In case you have forgotten, Canada's men crashed out of the Gold Cup after failing to hold a 1-0 lead against Panama, a team we will have to be able to beat consistently in order to make anything of ourselves in this region.
Canada's qualification for the U17 World Cup should be seen as an achievement of itself, so I won't be harsh on these teenagers. But after getting the needed result against England following a wild goal by the keeper Quillan Roberts, they Canadians played down to their opponent and could only manage a 0-0 draw with Rwanda that resulted in elimination.
And the not-yet completed Women's World Cup featured a 3-game group stage run by Canada that seems the very definition of my otherwise much-hated phrase 'epic fail'.
It would be nice, then, if the Canadian soccer fan could take a break from these failures by enjoying the on-field successes of the bigger Canadian pro teams. Unfortunately the struggles of Montreal, Toronto, and Vancouver have been making that quite difficult.
In MLS, Vancouver are last in the West, while Toronto, with their league-worst goal differential, clings to a small lead over New England in the cellar, though the Revs have 3 games in hand.
In the NASL, the Montreal Impact, who had to have been considered preseason favourites to win the league, sit second last in the table and have managed a paltry 11 goals in 14 games, and have disposed of coach Marc dos Santos. Only FC Edmonton can claim to be having a successful season, sitting a surprising second under manager Harry Sinkgraven.
I don't live in or near any of these cities and like to consider myself somewhat of a neutral, though my sympathies lie more western than east. However, when I do pay attention to Canadian professional soccer it is with an eye to player development and seeing these players develop and flourish as national teamers.
For that reason over the last few years I have tracked the on-field Canadian content of teams at the NASL/USL-1 level or higher. You can check back to see who has fielded the most Canadian squads over the past few years
VANCOUVER WHITECAPS - 9.3% CANADIAN**
Whitecaps fans, as with TFC supporters before them, were sold the promise that the entry of a team into MLS would be a vehicle for the further development of Canadian talent. As with Toronto, it may be too soon to expect the residency program to be stocking the first team with young Canadian starlets but I don't think anybody expected Vancouver's Canadian content to be so paltry.
The team has the distinction of having twice this season fielding a lineup without any Canadian players on the pitch whatsoever. Over the course of the season only 3 Canadians have played at all: near-regular Terry Dunfield, a national team utility midfielder; youngster Russell Teibert, who has not seen the playing time some think he deserves; and the already-departed Kevin Harmse.
Here's the breakdown of their Canadian content by minutes played:
|MLS Regular Season||1523||18661||8.2%|
TORONTO FC - 15.9% CANADIAN
Toronto FC, despite a much greater number of Canadian players on their senior roster, has fielded only marginally more Canadian lineups throughout the season.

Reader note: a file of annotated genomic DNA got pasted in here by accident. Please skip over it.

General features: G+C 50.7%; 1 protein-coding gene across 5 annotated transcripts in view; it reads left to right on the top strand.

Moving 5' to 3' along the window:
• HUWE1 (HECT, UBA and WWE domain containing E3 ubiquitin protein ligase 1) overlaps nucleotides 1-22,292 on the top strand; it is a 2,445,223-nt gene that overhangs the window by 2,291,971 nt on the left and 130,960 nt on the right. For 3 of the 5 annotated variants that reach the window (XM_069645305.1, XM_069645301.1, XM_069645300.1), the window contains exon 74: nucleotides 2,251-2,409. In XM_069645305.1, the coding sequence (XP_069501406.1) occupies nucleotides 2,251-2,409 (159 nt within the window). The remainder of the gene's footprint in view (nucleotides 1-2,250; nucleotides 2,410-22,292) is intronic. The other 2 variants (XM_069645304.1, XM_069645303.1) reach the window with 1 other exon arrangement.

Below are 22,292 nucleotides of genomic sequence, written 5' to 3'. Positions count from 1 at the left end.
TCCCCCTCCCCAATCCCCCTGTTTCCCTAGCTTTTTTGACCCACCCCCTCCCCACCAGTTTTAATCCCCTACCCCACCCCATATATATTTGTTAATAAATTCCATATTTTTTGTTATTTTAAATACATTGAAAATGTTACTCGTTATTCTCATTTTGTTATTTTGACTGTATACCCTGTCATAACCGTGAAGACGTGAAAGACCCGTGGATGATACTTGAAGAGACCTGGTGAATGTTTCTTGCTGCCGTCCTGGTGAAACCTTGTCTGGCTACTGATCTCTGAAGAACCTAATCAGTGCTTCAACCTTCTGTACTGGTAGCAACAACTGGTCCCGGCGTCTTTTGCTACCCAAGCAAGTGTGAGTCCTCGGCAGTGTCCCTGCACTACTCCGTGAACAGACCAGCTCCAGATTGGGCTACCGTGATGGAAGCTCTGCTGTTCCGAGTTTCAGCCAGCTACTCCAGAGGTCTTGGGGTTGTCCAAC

When healthy, Julian de Guzman has been a regular. So was Adrian Cann before he suffered a season-ending injury. The freezing out of Nana Attakora has caused Toronto's Canadian percentages to suffer. 25-year old first year TFC man Gianluca Zavarise has been a fairly regular substitute.
Whether it is a sign of a commitment to developing young Canadian players or a signal of the team's lack of depth, several TFC Academy products have featured, including Oscar Cordon, Doneil Henry, Ashtone Morgan and Matt Stinson.
|MLS Regular Season||3354||20695||16.2%|
MONTREAL IMPACT - 23.5% CANADIAN
This has been a disaster season for the Impact. Marc dos Santos has 'resigned', the team is languishing at the bottom of a shallow NASL table, they can't score to save their lives, and much of their veteran core has been underperforming.
Of the Canadians, only Ali Gerba and Simon Gatti have been getting consistent minutes. There are few Canadian youngsters around the team. For a squad looking to build toward MLS in 2012 there are holes everywhere, not least in the Canadian department.
|NASL Regular Season||3255||13843||23.5%|
FC EDMONTON - 76.9% CANADIAN
FC Edmonton have been a surprise success story almost any way you slice it. Apart from the Voyageurs Cup, in which they bowed out somewhat meekly against Toronto, they have been an on-field success. There seems to be a growing fan-base and a budding excitement around the team.
Most exciting to the non-Edmontonian Canadian supporter is the seeming dedication of team management to give a chance to Canadian and local players. Edmonton regularly fields 8 Canadian starters, and others will enter the match as substitutes. Young players such as Kyle Porter, Alex Surprenant and Paul Hamilton seem destined to climb a rung or two on the professional ladder in the near future.
Mathematically, FC Edmonton have probably already assured themselves the title of Most Canadian team in 2011, and it looks good on them. Is it a coincidence the most Canadian squad has also been the most successful?
|NASL Regular Season||10648||13841||76.9%|
** A club's Canadian percentage is determined by dividing minutes played by Canadians by the total of all minutes played by all players. Detailed match-by-match breakdowns of Canadian appearances are can be viewed here.